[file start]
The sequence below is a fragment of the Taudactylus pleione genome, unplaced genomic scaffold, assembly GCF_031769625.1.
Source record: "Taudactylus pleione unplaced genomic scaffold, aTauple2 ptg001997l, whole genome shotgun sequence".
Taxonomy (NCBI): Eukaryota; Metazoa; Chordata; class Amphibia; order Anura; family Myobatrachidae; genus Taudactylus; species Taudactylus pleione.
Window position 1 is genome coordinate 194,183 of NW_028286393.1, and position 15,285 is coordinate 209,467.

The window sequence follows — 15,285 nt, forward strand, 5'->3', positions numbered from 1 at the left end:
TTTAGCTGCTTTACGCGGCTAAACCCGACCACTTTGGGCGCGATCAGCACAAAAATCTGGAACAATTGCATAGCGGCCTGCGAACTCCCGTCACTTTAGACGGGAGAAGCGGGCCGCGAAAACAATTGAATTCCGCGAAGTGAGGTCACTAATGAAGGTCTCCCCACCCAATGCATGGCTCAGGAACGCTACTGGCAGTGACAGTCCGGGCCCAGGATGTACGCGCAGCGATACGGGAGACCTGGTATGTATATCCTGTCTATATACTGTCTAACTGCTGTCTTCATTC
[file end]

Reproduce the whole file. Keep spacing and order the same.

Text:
The sequence below is a fragment of the Taudactylus pleione genome, unplaced genomic scaffold, assembly GCF_031769625.1.
Source record: "Taudactylus pleione unplaced genomic scaffold, aTauple2 ptg001997l, whole genome shotgun sequence".
Taxonomy (NCBI): Eukaryota; Metazoa; Chordata; class Amphibia; order Anura; family Myobatrachidae; genus Taudactylus; species Taudactylus pleione.
Window position 1 is genome coordinate 194,183 of NW_028286393.1, and position 15,285 is coordinate 209,467.

The window sequence follows — 15,285 nt, forward strand, 5'->3', positions numbered from 1 at the left end:
TTTAGCTGCTTTACGCGGCTAAACCCGACCACTTTGGGCGCGATCAGCACAAAAATCTGGAACAATTGCATAGCGGCCTGCGAACTCCCGTCACTTTAGACGGGAGAAGCGGGCCGCGAAAACAATTGAATTCCGCGAAGTGAGGTCACTAATGAAGGTCTCCCCACCCAATGCATGGCTCAGGAACGCTACTGGCAGTGACAGTCCGGGCCCAGGATGTACGCGCAGCGATACGGGAGACCTGGTATGTATATCCTGTCTATATACTGTCTAACTGCTGTCTTCATTC